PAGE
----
Tomorrow’s Demise: CH 17

It’s that time again. A new day. A new week. What better way than to start it off with a bang! Have a great one friends.

SEVENTEEN

Minion

The drums of war were beating by the time the squad made it back to Fort Evans. Minion was still asleep, but the army was up and moving well before the dawn. Cadence calls from units running the streets and the grunts and groans of others as they pushed their bodies to the physical limit echoed throughout the base. There was a tinge of excitement riding the air, and it soon spread to Snake Eyes and his troops.

The calamity over the last few days was minor at best but much anticipated. Word came down that the invasion fleet was entering the far end of the system and would be making planet fall in a few days. It couldn’t have come at a better time. Berserker attacks along the Frontier were increasing, and equipment was finally starting to give out. They were taking heavy casualties, and it looked like the maintenance personnel were going to be the heroes of the day, provided they had the capabilities to work miracles with aging machinery.

Artur Russell found himself marching through the fabricated hallway of the command center. Instinct told him something big was about to happen. The air choked from the rising tension. The great war that everyone had feared and wanted for the past four hundred years was coming. The taste of battle reviled him. Too many men and women had died under his command here. Once a staunch supporter of the war, Russell often found himself tired and with little patience. He hoped this was the last campaign on this damned world.

An uncharacteristic fog had settled over Minion and the neighboring Fort Evans during the early morning. Many of the soldiers saw the fog as a sign of good things to come, but Russell knew better. He knew that Pierce and his division were going to be hard pressed to win. Pierce was good, but he had no idea what he was facing out here. The last time the Berserkers were beaten, it had taken nearly everyone of fighting age on the entire continent, and then they’d lost but barely. Regardless, the garrison was ready to go home.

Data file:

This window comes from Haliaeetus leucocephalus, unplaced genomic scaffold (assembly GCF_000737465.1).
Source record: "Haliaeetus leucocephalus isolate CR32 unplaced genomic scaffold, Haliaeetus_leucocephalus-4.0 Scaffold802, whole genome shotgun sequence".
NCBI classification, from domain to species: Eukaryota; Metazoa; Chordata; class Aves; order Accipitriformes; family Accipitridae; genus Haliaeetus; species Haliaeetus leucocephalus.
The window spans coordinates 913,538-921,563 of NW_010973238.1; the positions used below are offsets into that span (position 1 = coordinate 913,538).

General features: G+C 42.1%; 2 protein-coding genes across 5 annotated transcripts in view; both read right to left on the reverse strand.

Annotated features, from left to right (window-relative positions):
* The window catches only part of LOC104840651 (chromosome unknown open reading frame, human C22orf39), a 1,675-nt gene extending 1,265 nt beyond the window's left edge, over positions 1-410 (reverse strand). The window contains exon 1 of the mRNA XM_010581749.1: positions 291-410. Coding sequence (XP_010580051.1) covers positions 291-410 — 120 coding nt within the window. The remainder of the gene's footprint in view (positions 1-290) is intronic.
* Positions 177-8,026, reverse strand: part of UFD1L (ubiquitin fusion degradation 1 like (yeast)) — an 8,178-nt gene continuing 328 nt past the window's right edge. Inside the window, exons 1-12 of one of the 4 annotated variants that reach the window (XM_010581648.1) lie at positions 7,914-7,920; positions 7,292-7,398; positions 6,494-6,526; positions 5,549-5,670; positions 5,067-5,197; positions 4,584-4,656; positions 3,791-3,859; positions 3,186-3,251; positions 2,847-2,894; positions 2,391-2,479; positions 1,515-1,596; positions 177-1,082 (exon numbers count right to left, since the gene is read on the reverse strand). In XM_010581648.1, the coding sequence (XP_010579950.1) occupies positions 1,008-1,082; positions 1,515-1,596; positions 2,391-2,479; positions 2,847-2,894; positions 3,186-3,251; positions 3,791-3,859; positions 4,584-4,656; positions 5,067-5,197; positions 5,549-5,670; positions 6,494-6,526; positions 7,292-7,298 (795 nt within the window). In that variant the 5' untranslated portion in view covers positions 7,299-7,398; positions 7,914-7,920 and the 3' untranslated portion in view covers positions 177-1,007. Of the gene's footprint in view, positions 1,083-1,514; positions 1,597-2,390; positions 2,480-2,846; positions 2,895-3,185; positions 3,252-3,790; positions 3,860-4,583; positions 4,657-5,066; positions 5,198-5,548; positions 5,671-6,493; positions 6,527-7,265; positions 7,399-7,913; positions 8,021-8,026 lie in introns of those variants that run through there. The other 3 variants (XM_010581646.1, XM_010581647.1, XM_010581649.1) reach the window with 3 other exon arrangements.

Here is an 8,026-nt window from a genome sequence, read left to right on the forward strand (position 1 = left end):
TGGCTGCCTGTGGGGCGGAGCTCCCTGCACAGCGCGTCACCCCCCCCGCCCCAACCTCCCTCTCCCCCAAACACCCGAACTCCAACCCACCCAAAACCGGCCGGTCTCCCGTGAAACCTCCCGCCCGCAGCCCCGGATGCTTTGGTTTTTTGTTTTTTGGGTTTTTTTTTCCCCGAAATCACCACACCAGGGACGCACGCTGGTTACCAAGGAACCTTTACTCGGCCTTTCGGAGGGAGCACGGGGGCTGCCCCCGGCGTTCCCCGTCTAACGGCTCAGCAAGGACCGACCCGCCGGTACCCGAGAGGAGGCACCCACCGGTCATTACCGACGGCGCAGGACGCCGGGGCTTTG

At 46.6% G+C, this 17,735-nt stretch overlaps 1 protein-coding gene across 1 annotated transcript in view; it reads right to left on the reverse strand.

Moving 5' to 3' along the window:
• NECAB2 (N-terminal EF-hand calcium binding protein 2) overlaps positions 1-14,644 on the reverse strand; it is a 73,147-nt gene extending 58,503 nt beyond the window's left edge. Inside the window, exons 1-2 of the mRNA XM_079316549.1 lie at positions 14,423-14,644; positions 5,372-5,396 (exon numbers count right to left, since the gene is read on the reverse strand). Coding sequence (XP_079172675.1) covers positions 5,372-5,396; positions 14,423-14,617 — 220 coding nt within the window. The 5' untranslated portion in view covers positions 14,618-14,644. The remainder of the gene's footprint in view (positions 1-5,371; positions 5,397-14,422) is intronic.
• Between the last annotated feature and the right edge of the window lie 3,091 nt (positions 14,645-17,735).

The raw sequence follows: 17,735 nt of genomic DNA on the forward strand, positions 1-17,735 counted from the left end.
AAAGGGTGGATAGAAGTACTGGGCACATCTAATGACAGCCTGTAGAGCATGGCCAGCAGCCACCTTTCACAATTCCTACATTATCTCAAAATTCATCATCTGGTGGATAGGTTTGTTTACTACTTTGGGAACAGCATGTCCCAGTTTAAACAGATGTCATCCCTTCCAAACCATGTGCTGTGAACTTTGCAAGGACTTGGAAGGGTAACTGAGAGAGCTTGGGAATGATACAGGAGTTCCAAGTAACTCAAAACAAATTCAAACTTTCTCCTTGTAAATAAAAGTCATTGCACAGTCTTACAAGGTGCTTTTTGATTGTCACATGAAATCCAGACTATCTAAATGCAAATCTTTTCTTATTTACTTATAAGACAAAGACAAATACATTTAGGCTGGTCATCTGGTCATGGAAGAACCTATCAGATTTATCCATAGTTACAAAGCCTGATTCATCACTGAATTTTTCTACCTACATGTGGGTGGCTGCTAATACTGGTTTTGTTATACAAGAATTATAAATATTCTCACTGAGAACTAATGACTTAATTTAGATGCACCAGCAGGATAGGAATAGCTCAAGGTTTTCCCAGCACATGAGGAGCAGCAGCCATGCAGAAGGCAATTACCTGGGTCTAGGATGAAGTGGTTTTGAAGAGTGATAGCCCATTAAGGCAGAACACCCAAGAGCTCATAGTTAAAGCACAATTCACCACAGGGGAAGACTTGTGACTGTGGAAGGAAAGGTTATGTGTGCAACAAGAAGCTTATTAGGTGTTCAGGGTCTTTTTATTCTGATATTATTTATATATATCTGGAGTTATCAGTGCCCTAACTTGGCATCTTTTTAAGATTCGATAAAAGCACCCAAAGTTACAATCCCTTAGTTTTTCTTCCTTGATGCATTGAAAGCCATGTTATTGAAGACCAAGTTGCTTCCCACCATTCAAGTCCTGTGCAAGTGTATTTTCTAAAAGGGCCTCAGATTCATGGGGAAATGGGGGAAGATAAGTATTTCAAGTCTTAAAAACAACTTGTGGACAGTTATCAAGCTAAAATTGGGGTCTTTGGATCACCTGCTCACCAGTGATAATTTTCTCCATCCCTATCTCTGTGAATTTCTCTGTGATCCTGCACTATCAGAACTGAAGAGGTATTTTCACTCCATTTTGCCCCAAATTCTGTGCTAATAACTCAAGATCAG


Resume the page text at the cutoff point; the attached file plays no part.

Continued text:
“Major Gregorson.”

The graying executive officer looked up from his computer. “Sir?”

“I need you to run down to the main gates and see firsthand how well our efforts are going with finding scouts to lead the division. I know what the reports say, but I don’t put much faith in that. Also, have a runner go down to the barracks and inform Sergeant Kimel and his men that they need to report for debriefing in one hour.”

“Yes, sir.”

“Is there any word on that man they found? Either him or the Slayer? I’d like to get both of them to join us if I can.”

“I’d have to check on that, sir. Apparently, they split company when they returned to Minion,” Gregorson replied and then disappeared on his mission.

“Colonel Russell?”

He nearly balked when he noticed how young the private addressing him was. The boy couldn’t have been more than nineteen standard years, and he already looked aged. “Yes son, what is it?”

“Ah, sir, we were wondering if this new offensive means we can finally go home?”

Russell allowed himself a smile at the thought. “I sure hope so. We all need some time with our families after this.”

Giving the boy a final, reassuring nod, Russell headed for the stairs. The question was as good as any he’d heard in his career, but it was hard to digest. No one knew what was going to happen in the next few weeks, and only a fool would let his emotions take control. But still. He suddenly realized how much he missed his wife and kids, making the hurt that much more. Going home was a pleasant enough thought, but he’d long since left the dreaming to the new generation.